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Drug Alcohol Rev. 2012 Jun;31(4):499-506. doi: 10.1111/j.1465-3362.2011.00347.x. Epub 2011 Sep 15.

Individual versus team-based case-management for clients of opioid treatment services: an initial evaluation of what clients prefer.

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  • 1Discipline of Addiction Medicine, Central Clinical School (C39), Sydney Medical School, University of Sydney, Sydney, Australia.



Case-management is a client-centred intervention to improve the coordination and continuity of delivery of services for people with complex needs. This service has been incorporated into opioid treatment programs in various ways. This study was undertaken to compare two case-management models, termed individual case-management (ICM) and team-based case-management (TBCM). This study aims to describe the new TBCM and client attitudes to, and acceptance of, this model compared with ICM.


Clients from two opioid treatment programs, one implementing ICM and one implementing the TBCM, were recruited to undertake a self-complete survey examining satisfaction with case-management during dosing hours over 7 months. Surveys took approximately 10 min to complete.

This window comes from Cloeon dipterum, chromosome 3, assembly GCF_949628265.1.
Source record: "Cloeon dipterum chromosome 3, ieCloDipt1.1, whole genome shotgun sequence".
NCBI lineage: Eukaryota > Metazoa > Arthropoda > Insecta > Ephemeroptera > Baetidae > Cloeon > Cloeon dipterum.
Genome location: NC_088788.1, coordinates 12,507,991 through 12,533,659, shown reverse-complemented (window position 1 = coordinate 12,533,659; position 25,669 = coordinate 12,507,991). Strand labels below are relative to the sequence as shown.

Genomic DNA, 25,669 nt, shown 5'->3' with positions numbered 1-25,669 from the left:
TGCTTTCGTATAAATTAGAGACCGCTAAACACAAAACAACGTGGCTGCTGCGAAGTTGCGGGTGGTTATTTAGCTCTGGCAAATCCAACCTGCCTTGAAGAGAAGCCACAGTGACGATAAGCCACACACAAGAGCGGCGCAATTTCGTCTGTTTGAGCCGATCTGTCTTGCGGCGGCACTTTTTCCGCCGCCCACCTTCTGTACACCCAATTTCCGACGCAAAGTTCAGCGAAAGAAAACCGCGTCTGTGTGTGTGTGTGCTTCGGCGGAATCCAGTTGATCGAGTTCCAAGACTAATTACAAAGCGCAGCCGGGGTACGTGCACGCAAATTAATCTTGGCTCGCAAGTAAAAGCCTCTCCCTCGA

One hundred and sixty-three clients were surveyed (62 ICM, 101 TBCM). Clients were demographically similar, but differed in terms of treatment and drug use characteristics. Significantly higher ratings of case-management were reported from TBCM compared with ICM clients for help with opiate use (P < 0.001), other drug use (P < 0.001), mental health (P < 0.001), accommodation (P = 0.023), relationships/parenting (P = 0.003) and physical health (P = 0.002) and clinic services in terms of fairness and consistency, safety, respect, staff quality and confidentiality (P < 0.001). Compared with ICM clients, TBCM clients were more likely to report ease of access to case-management (P < 0.001), wait significantly less time to see a case-manager (38% vs. 7% seen same day) and 93% and 47% of clients, respectively, reported satisfaction with treatment (P < 0.001).


These initial data indicate client acceptance and satisfaction with the TBCM model. Further evaluation of the model, including cost-effectiveness, is warranted.

© 2011 Australasian Professional Society on Alcohol and other Drugs.

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